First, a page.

The holiday season is here and if you are wondering what to give the people in your life who are into wine or those people who are just lovers of food, wine and culture we have some ideas. A wine class is always a fun experience for someone who just wants to experience wine at a deeper level. But for many people that might be too big a leap so how about a bottle of wine from somewhere unexpected?
There are so many classes available out there and if there was anything good coming out of the pandemic it was the emergence of a wide array of courses that can be taken remotely. At Grape Experience we offer WSET Level 1 Wine and Level 2 Wine (along with Sake Level 1) in a hybrid format. For these two beginner wine courses participants get free tasting kits and several live online class sessions. These live sessions are also recorded so if you miss the live class you can watch it on your own schedule.
Both Level 1 and Level 2 are fun beginner courses. They look at the major styles of wines and how they differ throughout the world. Partcipants come out with greater knowledge and confidence about choosing wines and how to pair them with food.
Purchasing a Gift Bottle
A gift of a bottle of wine is always appreciated but to make it not just something ordinary there are many things you can do:
- Find a region that may be unusual: The country of Georgia, Greece, Uruguay, Corsica, Israel, Tasmania are all possibilities.
- Find a know style of variety from an unexpected place: English Sparkling Wine, Alsation or German Pinot Noir, Nebbiolo from Virginia, Cabernet Franc from New York all come to mind
- Purchase a style that the recipient might not but for themselves such as sweet wines from Tokaji in Hungary, White Port or Sparkling Shiraz from Australia.
They key is to be creative here so that the person gets something that is memorable.
There are so many options for anyone who is interested in food, wine, pop culture or just understanding trends in each of these areas. Have fun with your gift choices!
The question that I am most frequently asked is, “how do I become a sommelier?” or “how do I become a wine expert and get a wine job?” Although there is no silver bullet answer that I can give, there are three elements that anyone can work towards that will make entering the wine industry more successful and enjoyable: confidence, knowledge, and tasting for quality.
Confidence is something anyone can achieve by building a knowledge base and developing a key set of skills. The more you study wine the more you realize there is more to learn. However, by building a foundation of information on wine production, you gain confidence. That confidence helps you express yourself and react to others’ ideas with conviction. It also provides a solid base on which to continue to learn – be it in a classroom, during winery visits and on the job. Confidence will help you appear stronger to potential employers by being able to understand, answer and build off their questions.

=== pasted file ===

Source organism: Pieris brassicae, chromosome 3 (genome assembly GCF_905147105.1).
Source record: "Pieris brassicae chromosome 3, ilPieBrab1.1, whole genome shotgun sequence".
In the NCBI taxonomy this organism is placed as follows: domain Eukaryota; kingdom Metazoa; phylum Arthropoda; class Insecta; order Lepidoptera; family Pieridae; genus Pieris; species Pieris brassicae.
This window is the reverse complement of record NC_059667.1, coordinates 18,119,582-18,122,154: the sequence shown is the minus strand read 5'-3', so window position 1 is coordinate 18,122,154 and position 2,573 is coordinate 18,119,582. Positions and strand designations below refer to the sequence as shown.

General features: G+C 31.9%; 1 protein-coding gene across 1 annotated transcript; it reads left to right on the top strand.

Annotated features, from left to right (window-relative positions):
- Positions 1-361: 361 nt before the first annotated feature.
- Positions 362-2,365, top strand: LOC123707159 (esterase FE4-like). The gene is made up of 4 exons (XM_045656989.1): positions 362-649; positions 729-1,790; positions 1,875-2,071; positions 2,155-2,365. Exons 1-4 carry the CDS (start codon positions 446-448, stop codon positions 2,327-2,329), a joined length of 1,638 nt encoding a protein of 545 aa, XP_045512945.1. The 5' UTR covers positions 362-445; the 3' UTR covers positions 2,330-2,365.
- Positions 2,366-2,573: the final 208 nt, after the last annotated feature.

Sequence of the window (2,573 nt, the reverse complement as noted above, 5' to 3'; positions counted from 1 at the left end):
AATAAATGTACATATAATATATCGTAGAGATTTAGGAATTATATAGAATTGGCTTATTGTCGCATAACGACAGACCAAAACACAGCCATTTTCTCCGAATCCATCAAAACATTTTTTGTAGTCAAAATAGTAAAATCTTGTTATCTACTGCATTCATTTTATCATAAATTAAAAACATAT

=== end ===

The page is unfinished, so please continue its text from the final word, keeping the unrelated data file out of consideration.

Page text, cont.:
So how do you get that confidence or the knowledge base from which confidence comes? There are two skills that are critical: explanation and discussion of winemaking concepts and learning how to taste wine for quality.
Many people want to be in the wine industry because they like the pleasure and taste of wine. They find theory interesting to a point but then lose interest. The truth is that most of wine work does not involve tasting but rather focuses on theory. If you work in wine retail or distribution it is unlikely that you will taste all of wines in your portfolio or inventory. Even sommeliers who, at lease initially, taste most of the wines on their list, may not have tried everything or the latest vintage that has been produced. The way to fill that gap is to understand the theory behind that wine.
Confidence comes from looking at any major wine label and, without having tasted the contents of the bottle, be able to convey what that wine should taste like and why. The best way to achieve this is to take a comprehensive wine survey course. There are several classes that may fit the bill, but we recommend the Wine and Spirits Education Trust (WSET) Level 2 course. This program has been taught around the world for over 50 years and is specifically designed to build expertise and confidence. You can find out more at: Wine Courses for Beginners
Tasting is the element that most people both look forward to and at the same time dread! First, let’s define tasting at the professional level. This type of tasting is not about “do I like this wine” or “do I want to purchase a bottle.” Rather, it is about is this a good wine for the purpose for which it was made and is it representative of its region and style type. There are several wines that are made for mass market retailers or restaurants that are not meant to be complex or age worthy. It is just as important to distinguish quality here as it is when looking at premium wines.